Ceredigion might well be a four horse race, with Labour and the Conservatives competitive at this election as well as Plaid Cymru and the Liberal Democrats.
That’s the opinion of the incumbent Plaid Cymru MP Ben Lake who pulled off an unexpected 104-vote win in 2017, unseating the Liberal Democrat Mark Williams.
Ben Lake told Nation.Cymru that Brexit may well have changed things in the area, despite 55% of the population voting to Remain in the 2016 referendum.
“More often or not, Ceredigion politics is quite unique and tends to be quite stubbornly resilient to the outside world when it comes to politics and tends to do things its own way,” Ben Lake said.
“What will be interesting in this election is whether or not it stays true to that course… whether we’ll see a resurgence to the Conservative or Labour force – and in a way, might we see the beginning of the ‘nationalisation’ of Ceredigion politics?
“I wouldn’t discount the Conservative vote. I’ve never canvassed a door in a town before this election to someone who says they’re voting Conservative. And I get that every day, and I’m not overplaying that.”
In the last election, the Conservatives’ Ruth Davis 18.4% of the vote, compared to Plaid’s 29.2% and the Lib Dems’ 29.0%. Labour got slightly more with 20.2%.
“You’d be a fool to take Ceredigion for granted,” Ben Lake said. “104 is a very close result, and although there were closer margins, given that Ceredigion is very much a three horse or four horse race this time around – or at least that’s the feeling of it. 104 can vanish very quickly.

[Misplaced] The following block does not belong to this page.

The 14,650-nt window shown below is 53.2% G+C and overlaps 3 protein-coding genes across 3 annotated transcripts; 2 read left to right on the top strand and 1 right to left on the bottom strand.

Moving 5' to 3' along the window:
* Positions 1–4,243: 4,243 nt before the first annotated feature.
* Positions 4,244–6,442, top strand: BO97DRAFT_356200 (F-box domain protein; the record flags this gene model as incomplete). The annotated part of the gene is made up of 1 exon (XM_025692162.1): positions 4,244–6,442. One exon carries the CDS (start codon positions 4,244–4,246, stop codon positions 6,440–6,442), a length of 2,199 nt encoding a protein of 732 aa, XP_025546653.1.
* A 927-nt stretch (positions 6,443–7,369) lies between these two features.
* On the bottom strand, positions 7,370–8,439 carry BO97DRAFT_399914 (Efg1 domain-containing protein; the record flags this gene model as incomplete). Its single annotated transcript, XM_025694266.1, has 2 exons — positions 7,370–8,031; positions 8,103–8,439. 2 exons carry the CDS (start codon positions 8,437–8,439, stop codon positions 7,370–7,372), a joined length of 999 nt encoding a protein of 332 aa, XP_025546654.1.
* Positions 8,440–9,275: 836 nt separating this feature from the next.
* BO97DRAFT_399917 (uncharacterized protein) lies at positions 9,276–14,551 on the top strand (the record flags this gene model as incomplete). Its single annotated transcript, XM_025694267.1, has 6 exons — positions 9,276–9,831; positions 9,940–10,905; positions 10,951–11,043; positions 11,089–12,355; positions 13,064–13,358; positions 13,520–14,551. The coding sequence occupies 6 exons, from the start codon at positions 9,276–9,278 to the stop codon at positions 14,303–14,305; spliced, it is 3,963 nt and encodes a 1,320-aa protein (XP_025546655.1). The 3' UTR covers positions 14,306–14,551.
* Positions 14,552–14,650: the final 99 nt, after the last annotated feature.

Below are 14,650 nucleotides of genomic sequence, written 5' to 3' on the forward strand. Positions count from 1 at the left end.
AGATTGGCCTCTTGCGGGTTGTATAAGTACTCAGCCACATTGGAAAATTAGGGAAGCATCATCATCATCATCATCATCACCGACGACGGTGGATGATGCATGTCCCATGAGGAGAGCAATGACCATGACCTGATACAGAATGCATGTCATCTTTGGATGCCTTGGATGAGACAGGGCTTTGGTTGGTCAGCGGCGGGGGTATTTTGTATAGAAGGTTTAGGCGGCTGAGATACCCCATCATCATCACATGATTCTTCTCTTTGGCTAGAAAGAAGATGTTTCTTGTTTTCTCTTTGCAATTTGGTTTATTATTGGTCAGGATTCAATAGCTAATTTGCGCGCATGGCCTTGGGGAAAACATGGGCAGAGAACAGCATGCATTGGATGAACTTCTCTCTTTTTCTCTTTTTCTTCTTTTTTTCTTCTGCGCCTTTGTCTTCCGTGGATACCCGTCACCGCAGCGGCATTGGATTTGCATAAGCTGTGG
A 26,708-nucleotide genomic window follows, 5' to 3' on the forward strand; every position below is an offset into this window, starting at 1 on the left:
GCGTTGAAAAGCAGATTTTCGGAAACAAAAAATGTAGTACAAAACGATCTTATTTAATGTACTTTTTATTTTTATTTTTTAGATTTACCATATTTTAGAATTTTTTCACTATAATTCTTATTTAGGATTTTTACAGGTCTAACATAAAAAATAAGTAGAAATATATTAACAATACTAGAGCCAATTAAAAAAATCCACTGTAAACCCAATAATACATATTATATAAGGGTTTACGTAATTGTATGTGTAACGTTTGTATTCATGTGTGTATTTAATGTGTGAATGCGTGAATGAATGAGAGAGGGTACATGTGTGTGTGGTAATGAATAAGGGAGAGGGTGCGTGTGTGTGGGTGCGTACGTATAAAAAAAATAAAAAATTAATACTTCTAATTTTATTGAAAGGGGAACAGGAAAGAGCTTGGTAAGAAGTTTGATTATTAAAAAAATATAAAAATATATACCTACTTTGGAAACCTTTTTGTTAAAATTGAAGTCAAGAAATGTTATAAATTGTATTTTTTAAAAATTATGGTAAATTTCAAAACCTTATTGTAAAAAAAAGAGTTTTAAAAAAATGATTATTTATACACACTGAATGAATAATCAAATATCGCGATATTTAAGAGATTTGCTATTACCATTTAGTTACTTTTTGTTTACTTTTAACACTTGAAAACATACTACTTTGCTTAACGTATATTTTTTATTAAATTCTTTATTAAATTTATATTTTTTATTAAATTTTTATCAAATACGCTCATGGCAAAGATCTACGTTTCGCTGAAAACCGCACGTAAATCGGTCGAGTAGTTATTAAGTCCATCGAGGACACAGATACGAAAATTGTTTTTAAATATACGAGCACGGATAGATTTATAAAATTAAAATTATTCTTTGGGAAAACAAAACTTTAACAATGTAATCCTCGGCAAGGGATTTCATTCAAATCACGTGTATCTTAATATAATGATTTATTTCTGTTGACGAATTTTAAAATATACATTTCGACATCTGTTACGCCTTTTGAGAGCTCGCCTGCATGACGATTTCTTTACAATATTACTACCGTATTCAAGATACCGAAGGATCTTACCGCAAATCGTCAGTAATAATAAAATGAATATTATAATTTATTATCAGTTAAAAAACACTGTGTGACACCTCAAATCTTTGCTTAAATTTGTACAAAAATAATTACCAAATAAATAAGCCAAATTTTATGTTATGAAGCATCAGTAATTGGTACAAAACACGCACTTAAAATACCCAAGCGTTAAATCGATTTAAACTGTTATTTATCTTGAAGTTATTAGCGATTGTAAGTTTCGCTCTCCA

“I think I tell people we don’t want Ceredigion to be a safe seat. Because being a marginal means whoever’s your MP will work pretty damn hard to retain or win the seat and surely that’s ultimately a good thing for the county.
“Although at the moment perhaps, it pains me to say it’s great to be a marginal seat when I’m standing in a marginal seat, overall I think it’s a very good thing
“And if only all seats perhaps could enjoy the same sorts of effects on its candidates, I think the Governance of the country would be in a better place.”
Despite competing in a more crowded field former MP Mark Williams, who is standing once more for the Liberal Democrats, said he believed he could win the seat back.
He felt that a break from the political bubble have been beneficial after 12 years as an MP but that he was now ready to return to Westminster.
“I suppose the first reaction is a little bit of worry about what’s going to happen next, but, I was very lucky to have the opportunity to go back into teaching,” he says of losing his seat in 2017.
“Into primary education. In fact, an opportunity arose to back to the school in Powys where I was teaching before. Some would say out of the bubble, back into the real world. Education as well as politics has been one of my passions for a very long time – so it’s been good.
“I think I’ve been involved in Liberal politics for years and years and I don’t think it ever leaves you. I’ve been busy in all things issues politics really. I’ve done a certain amount for veterans through my work with the British Legion. I chaired a campaign… actually it was against the Plaid led Council in Ceredigion in shutting down an old people’s home. A cross-party campaign I should emphasise.
“I now chair a forum for what we call the North Ceredigion forum for older persons care which is campaigning on care issues – making sure dementia services are sufficient in the county and to help a plethora of adult care issues.
“And I think politics never quite leaves you and I think the inevitable thing is actually when an election comes along – you should take part, put your head above the parapet, and stand for the county – let the electorate make their choice.”